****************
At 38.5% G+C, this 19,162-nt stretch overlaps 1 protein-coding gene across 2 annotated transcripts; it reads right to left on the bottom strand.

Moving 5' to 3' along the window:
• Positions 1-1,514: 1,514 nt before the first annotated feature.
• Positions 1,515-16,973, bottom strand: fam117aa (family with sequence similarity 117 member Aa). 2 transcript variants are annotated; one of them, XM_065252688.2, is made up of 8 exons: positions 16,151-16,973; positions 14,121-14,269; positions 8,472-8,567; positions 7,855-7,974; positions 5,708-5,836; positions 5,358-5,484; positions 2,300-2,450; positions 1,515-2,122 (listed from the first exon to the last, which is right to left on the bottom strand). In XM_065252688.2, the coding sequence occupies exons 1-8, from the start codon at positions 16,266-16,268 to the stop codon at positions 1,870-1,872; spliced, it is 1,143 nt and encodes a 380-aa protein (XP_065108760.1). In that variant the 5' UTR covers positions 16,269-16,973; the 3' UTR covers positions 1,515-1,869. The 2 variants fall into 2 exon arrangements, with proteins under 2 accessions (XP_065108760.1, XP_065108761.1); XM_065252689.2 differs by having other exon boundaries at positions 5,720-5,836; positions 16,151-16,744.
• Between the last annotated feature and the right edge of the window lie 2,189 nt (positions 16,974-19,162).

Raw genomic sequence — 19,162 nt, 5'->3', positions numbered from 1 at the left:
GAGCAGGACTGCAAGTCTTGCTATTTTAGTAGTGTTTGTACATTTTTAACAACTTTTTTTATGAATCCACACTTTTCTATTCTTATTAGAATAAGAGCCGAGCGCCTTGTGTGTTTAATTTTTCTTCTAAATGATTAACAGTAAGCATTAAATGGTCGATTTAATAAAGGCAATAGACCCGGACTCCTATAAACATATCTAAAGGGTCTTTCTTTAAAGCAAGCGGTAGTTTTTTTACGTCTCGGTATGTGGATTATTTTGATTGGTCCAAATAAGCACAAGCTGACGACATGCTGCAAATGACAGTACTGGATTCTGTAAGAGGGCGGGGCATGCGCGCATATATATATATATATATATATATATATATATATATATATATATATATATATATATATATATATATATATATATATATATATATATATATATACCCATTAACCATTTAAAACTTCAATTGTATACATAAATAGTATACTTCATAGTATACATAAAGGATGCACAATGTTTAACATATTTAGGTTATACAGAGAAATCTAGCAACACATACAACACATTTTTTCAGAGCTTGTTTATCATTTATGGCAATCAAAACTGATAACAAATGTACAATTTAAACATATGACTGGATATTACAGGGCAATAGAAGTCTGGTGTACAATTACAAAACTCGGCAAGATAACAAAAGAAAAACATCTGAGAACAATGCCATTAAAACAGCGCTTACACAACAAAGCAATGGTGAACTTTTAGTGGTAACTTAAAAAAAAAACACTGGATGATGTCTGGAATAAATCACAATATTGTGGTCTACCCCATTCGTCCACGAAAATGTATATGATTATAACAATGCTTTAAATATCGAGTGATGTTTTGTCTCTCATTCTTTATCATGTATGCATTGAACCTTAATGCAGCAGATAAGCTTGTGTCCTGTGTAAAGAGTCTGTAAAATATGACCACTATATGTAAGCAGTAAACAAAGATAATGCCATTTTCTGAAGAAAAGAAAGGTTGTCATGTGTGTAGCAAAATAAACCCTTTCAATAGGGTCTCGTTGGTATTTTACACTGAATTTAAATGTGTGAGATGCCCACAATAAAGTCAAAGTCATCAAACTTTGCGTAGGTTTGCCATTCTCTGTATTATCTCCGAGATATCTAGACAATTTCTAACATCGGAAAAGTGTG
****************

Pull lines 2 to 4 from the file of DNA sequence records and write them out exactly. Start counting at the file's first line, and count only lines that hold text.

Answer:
Moving 5' to 3' along the window:
• Positions 1-1,514: 1,514 nt before the first annotated feature.
• Positions 1,515-16,973, bottom strand: fam117aa (family with sequence similarity 117 member Aa). 2 transcript variants are annotated; one of them, XM_065252688.2, is made up of 8 exons: positions 16,151-16,973; positions 14,121-14,269; positions 8,472-8,567; positions 7,855-7,974; positions 5,708-5,836; positions 5,358-5,484; positions 2,300-2,450; positions 1,515-2,122 (listed from the first exon to the last, which is right to left on the bottom strand). In XM_065252688.2, the coding sequence occupies exons 1-8, from the start codon at positions 16,266-16,268 to the stop codon at positions 1,870-1,872; spliced, it is 1,143 nt and encodes a 380-aa protein (XP_065108760.1). In that variant the 5' UTR covers positions 16,269-16,973; the 3' UTR covers positions 1,515-1,869. The 2 variants fall into 2 exon arrangements, with proteins under 2 accessions (XP_065108760.1, XP_065108761.1); XM_065252689.2 differs by having other exon boundaries at positions 5,720-5,836; positions 16,151-16,744.